OAKLAND -- A 14-year-old Oakland boy accused of fatally shooting his 17-year-old sister has a history of threatening behavior, a prosecutor said at the boy's first court appearance Monday.

Mario Toliver Jr., is charged in juvenile court with murder with personal use of a gun and three gun possession counts in connection with the Jan. 23 slaying of his sister Justice Toliver, the mother of a toddler.

Authorities say the boy, father of an infant himself, shot Justice once in the chest during some kind of argument at their home in the 800 block of Franklin Street and then fled, only to turn himself into police sixdays later.

Family members said 17-year-old Justice Toliver, mother of a two-year-old daughter, was shot and killed in her family’s Chinatown apartment Thursday afternoon.
Justice Toliver, mother of a two-year-old daughter, was shot and killed in her family's Chinatown apartment. Her younger brother is being charged with the Jan. 23 slaying. (Courtesy of Marianna Gaston)

The boy appeared at detention hearing before Commissioner Mark Kliszewski on Monday, when defense attorney Adante Pointer requested that he be released into his family's custody.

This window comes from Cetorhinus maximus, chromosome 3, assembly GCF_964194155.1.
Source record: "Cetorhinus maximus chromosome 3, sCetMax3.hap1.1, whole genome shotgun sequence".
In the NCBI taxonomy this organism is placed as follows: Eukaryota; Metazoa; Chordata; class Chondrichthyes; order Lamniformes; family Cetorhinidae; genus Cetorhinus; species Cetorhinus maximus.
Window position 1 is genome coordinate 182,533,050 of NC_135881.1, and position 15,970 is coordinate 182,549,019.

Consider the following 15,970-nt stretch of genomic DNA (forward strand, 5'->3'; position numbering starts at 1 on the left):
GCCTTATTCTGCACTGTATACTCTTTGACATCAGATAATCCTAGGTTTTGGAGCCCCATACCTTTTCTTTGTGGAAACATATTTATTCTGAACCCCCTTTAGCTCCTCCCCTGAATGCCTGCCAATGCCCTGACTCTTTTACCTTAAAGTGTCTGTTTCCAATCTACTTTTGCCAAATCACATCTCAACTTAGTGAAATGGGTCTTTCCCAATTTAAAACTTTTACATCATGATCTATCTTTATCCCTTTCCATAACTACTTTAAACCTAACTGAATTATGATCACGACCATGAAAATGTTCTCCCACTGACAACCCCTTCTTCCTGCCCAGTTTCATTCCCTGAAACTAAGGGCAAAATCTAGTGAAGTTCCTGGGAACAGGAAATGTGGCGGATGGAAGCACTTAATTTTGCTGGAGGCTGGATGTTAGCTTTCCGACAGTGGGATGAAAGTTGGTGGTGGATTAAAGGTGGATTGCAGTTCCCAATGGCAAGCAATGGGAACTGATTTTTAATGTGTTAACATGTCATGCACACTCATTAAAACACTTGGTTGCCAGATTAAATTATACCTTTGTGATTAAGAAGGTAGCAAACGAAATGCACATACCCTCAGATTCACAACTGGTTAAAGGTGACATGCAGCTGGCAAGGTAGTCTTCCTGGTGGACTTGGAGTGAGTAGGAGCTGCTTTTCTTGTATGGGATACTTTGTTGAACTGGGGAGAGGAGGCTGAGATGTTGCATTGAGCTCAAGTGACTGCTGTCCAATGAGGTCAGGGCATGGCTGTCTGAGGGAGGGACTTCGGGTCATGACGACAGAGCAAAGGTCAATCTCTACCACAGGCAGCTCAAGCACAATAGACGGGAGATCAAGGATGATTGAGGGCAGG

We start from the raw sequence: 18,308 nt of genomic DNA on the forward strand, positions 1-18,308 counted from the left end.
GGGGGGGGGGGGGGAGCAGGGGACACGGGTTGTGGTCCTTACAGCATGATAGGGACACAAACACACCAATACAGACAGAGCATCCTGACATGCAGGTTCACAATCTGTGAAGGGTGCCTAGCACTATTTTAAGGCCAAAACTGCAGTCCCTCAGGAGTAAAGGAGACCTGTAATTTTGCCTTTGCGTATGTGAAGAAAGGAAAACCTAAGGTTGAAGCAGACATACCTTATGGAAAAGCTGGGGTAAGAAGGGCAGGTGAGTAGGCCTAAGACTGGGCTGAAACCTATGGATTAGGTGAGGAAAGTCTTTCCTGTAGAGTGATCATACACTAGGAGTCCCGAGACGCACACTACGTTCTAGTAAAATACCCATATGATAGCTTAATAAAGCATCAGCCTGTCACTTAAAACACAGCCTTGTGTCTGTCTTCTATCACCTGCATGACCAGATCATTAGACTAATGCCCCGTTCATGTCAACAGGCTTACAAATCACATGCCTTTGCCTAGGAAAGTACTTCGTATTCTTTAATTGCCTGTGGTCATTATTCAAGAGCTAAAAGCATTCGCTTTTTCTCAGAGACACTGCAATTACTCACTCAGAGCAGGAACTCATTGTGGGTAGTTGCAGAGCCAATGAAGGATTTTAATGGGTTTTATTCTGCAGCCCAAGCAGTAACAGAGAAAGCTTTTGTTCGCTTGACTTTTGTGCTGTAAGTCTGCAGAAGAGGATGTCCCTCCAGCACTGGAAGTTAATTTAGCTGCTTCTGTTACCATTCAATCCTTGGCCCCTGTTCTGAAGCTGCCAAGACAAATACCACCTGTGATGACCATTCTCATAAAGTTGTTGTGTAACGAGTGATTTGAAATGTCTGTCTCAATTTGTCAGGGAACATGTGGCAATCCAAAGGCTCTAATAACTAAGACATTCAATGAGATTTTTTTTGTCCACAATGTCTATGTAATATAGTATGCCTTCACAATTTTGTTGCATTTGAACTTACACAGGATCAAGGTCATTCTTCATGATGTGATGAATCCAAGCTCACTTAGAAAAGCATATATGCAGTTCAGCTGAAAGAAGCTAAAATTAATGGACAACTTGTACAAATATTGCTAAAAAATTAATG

Deputy district attorney Angela Backers said that although the boy has no criminal record, his school records from the last three years show a history of violence, including an assault on a female student.

On another occasion, he allegedly threatened a female teacher.

"He said she needed to have a bullet put in her," Backers said.

The boy also once went to another boy's house to beat him up and told that child's father, "I'm gonna pop his bitch (expletive)," Backers said.

Pointer said the boy has never had any contact with police before his arrest and that incidents alleged in his school records come from one-sided reports that were never investigated or verified.

The attorney would not comment on the facts of the case other than to say, "It's not murder."

Kliszewski said that it's still unclear why the boy had a gun or where he got it. He ordered that the boy remain in juvenile hall, but said that he would be allowed to attend his sister's funeral with a probation officer in tow.

Nearly a dozen of the boy's family members attended the hearing. They declined to comment on the case.

Contact Malaika Fraley at 925-234-1684. Follow her at Twitter.com/malaikafraley.